Parallax Gap

July 1, 2017 – February 11, 2018

Renwick Gallery (Pennsylvania Avenue at 17th Street NW)
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FreelandBuck, Parallax Gap, 2017, Renwick Gallery of the Smithsonian American Art Museum, © FreelandBuck, photo by Libby Weiler

The immersive, site-specific installation explores examples of interplay between craft and architecture.

Parallax Gap transforms the Renwick Gallery’s Bettie Rubenstein Grand Salon into a visual puzzle. This immersive, site-specific installation explores examples of interplay between craft and architecture through a ceiling-suspended structure running the length of the Renwick’s iconic gallery. The installation embraces both Eastern and Western concepts of perspective through trompe l’oeil effects and multiple vanishing points to create a sense of soaring architectural volume.

Drawings of ceilings of nine different iconic American buildings are fabricated using a collection of skewed vantage points. Laid near or atop one another, they create layers of both recognizable and abstracted architectural space that change as viewers move underneath. These perspectival illusions operate through the concept of parallax, or how the distance or depth of objects appears to vary when viewed from different lines of sight. Parallax Gap is the Renwick’s first foray into commissioning examples of large-scale craft in architecture.

Parallax Gap was designed by FreelandBuck, an architectural design practice based in New York and Los Angeles. Independent curator Helen B. Bechtel coordinated the installation.

Drawings of ceilings of nine different iconic American buildings are fabricated using a collection of skewed vantage points. Laid near or atop one another, they create layers of both recognizable and abstracted architectural space that change as viewers move underneath. These perspectival illusions operate through the concept of parallax, or how the distance or depth of objects appears to vary when viewed from different lines of sight. Parallax Gap is the Renwick’s first foray into commissioning examples of large-scale craft in architecture.

Parallax Gap was designed by FreelandBuck, an architectural design practice based in New York and Los Angeles. Independent curator Helen B. Bechtel coordinated the installation

Video

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  • This short film presents time-lapse footage showing how each layer of FreelandBuck's Parallax Gap was assembled, suspended, and elevated into position in the Renwick Gallery’s Bettie Rubenstein Grand Salon

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  • Parallax Gap transforms the Renwick Gallery’s Bettie Rubenstein Grand Salon into a visual puzzle. This immersive, site-specific installation explores examples of interplay between craft and architecture through a ceiling-suspended structure running the length of the Renwick’s iconic gallery. Fleur and Charles Bresler Curator-In-Charge, Abraham Thomas, discusses its creation and development with independent curator Helen Bechtel. Hear them talk about the development and installation process that led to this stunning work.

    HELEN BECHTEL: In this installation, we see techniques of drawing, fabrication, and architectural design all come together in an innovative overlap of different artistic mediums. Since founding their practice in 2009, architects David Freeland and Brennan Buck have “built drawings” crafting three-dimensional line work at full building scale.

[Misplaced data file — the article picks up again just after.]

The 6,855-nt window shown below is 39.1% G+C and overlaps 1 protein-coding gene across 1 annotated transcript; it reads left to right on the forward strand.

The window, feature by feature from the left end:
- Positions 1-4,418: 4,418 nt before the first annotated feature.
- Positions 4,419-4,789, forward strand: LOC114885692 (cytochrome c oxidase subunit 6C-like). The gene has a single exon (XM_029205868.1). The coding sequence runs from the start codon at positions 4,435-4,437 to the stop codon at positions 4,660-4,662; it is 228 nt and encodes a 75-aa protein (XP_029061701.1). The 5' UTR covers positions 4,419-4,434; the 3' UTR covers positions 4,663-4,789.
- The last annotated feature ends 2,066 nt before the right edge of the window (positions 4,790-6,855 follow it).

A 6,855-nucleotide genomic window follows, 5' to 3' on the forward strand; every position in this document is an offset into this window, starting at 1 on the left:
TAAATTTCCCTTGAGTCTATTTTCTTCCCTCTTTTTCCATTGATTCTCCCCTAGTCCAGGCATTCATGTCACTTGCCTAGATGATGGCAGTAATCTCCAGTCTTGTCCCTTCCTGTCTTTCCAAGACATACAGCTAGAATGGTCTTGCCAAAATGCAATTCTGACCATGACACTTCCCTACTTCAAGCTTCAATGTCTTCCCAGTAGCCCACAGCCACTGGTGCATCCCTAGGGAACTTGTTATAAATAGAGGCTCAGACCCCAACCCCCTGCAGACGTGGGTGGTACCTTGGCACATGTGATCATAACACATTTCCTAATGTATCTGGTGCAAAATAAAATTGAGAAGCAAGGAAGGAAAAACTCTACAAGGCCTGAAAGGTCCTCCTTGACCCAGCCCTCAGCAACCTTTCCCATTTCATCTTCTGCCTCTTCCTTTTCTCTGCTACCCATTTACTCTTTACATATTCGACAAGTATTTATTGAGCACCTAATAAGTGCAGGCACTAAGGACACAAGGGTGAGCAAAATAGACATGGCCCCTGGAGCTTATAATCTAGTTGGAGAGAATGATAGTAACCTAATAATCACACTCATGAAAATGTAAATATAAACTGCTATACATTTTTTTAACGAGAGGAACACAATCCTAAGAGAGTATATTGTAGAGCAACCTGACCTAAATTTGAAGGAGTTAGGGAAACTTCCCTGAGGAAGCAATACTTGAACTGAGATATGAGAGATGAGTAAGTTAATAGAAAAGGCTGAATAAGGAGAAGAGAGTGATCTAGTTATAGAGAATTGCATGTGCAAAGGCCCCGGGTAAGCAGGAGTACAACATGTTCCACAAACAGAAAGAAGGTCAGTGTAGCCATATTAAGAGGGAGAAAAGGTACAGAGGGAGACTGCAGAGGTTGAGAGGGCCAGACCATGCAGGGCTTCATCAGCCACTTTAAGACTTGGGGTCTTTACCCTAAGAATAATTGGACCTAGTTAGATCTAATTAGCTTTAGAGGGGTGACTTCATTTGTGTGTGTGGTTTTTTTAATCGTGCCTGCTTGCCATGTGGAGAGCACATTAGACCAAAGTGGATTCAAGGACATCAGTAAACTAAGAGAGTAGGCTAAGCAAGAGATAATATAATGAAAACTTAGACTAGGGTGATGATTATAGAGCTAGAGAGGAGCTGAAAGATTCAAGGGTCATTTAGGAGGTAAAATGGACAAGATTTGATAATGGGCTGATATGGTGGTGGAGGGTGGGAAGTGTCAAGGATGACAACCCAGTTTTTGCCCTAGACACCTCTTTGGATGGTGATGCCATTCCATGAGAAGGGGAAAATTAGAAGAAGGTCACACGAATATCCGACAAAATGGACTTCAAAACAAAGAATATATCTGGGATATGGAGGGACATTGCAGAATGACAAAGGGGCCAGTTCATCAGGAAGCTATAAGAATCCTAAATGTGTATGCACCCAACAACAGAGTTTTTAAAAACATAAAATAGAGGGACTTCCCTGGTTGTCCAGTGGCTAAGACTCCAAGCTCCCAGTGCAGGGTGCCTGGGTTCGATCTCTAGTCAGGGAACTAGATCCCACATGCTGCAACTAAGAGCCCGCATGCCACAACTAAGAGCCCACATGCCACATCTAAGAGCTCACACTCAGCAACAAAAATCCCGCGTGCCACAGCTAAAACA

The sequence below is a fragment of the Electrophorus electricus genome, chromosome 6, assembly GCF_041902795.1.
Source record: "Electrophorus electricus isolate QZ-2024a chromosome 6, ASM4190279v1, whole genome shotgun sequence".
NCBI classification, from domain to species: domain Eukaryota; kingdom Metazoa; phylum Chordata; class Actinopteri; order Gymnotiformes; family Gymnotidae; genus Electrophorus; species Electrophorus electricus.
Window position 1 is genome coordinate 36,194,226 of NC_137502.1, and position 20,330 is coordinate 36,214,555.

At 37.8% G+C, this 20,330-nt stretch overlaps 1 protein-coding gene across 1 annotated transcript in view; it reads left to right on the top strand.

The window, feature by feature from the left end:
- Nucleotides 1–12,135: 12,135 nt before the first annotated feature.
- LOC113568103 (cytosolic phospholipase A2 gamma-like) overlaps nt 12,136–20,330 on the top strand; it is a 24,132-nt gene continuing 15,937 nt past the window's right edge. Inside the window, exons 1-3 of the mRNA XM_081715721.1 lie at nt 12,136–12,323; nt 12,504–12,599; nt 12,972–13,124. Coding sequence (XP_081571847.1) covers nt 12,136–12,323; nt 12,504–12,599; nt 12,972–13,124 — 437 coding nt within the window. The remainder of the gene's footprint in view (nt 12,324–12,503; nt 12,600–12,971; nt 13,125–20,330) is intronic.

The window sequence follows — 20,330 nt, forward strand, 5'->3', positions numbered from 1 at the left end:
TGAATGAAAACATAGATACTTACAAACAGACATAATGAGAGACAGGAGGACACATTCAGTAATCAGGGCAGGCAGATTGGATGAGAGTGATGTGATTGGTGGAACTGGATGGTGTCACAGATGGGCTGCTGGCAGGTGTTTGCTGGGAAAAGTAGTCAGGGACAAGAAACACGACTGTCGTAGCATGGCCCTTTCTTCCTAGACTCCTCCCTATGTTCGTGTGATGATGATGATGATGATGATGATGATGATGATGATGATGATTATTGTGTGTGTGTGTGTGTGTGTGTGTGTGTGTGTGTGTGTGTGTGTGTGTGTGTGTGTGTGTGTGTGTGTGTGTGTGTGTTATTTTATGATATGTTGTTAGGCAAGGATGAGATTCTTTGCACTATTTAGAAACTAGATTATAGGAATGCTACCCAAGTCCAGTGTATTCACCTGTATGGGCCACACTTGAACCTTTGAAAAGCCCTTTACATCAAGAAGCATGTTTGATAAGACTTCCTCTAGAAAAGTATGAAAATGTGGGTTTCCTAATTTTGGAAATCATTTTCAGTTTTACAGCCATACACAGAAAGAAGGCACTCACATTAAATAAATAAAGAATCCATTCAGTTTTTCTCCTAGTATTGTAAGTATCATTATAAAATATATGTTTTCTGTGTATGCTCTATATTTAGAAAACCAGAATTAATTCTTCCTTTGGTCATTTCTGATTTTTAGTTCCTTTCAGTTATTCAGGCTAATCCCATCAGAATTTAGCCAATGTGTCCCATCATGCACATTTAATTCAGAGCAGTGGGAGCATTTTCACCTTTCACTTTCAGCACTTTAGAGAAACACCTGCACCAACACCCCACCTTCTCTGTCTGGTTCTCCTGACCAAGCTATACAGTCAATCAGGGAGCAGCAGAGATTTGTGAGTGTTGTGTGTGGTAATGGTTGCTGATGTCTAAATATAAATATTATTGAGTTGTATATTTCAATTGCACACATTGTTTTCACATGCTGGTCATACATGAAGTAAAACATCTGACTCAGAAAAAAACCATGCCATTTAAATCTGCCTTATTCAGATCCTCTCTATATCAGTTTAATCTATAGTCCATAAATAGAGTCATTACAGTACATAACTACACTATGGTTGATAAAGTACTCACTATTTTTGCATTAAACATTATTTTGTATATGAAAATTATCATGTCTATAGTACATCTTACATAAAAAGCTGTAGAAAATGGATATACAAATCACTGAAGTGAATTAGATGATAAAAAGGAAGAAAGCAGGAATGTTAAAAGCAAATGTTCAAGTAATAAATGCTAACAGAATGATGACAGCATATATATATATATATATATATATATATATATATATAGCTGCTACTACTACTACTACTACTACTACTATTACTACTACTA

Within this field of experimentation, they apply processes and sensibilities associated with drawing to the fabrication of physical structures. As a result, they challenge the standard autonomy and separation between the design of drawings and the construction of buildings, creating a new architectural medium.

    As the museum consistently looks for new interpretations of contemporary craft, it was exciting to think about what it meant to physically craft an architectural drawing.

    BRENNAN BUCK: Parallax Gap is based on perspective drawing; a method architects have used since the Renaissance to simulate what a building or room will look like from a particular point of view.

    In this case, a series of perspective drawings are projected onto multiple layers creating a parallax effect where the relationship between layers shifts as the viewer moves. The installation is made up of nine different ceilings that are drawn – and then built – turning elements of the drawing like line works and hatching, into three-dimensional objects in the gallery.

    These are made from layers of fabric that are printed, CNC cut, stretched over aluminum frames, and then suspended from the ceiling. Each ceiling is drawn so that it creates the illusion of vertical space from one particular vantage point in the room, but as the viewer moves, those distinct views begin to blend together and overlap.

    These conflicts or gaps between views evoke the intersection of multiple orientations often found in Chinese scroll paintings where an area drawn from one direction runs into an area drawn from another direction and the viewer is left to sort things out.

    That is our ambition for “Parallax Gap” that it offers you a visual puzzle to solve as you move around the Grand Salon.

    ABRAHAM THOMAS: In many ways, this project evokes the original founding vision of the Renwick. Completed during the 1860s, the Renwick Gallery was the nation’s first purpose-built art museum, providing a home for William Wilson Corcoran’s collection, and showcasing works of art to the public that Corcoran believed would “encourage American genius.”

    The Grand Salon offers a particularly vital extension of the public realm – a place for the public to interact, and to spend time at their leisure with thought-provoking works of art, architecture, and design.

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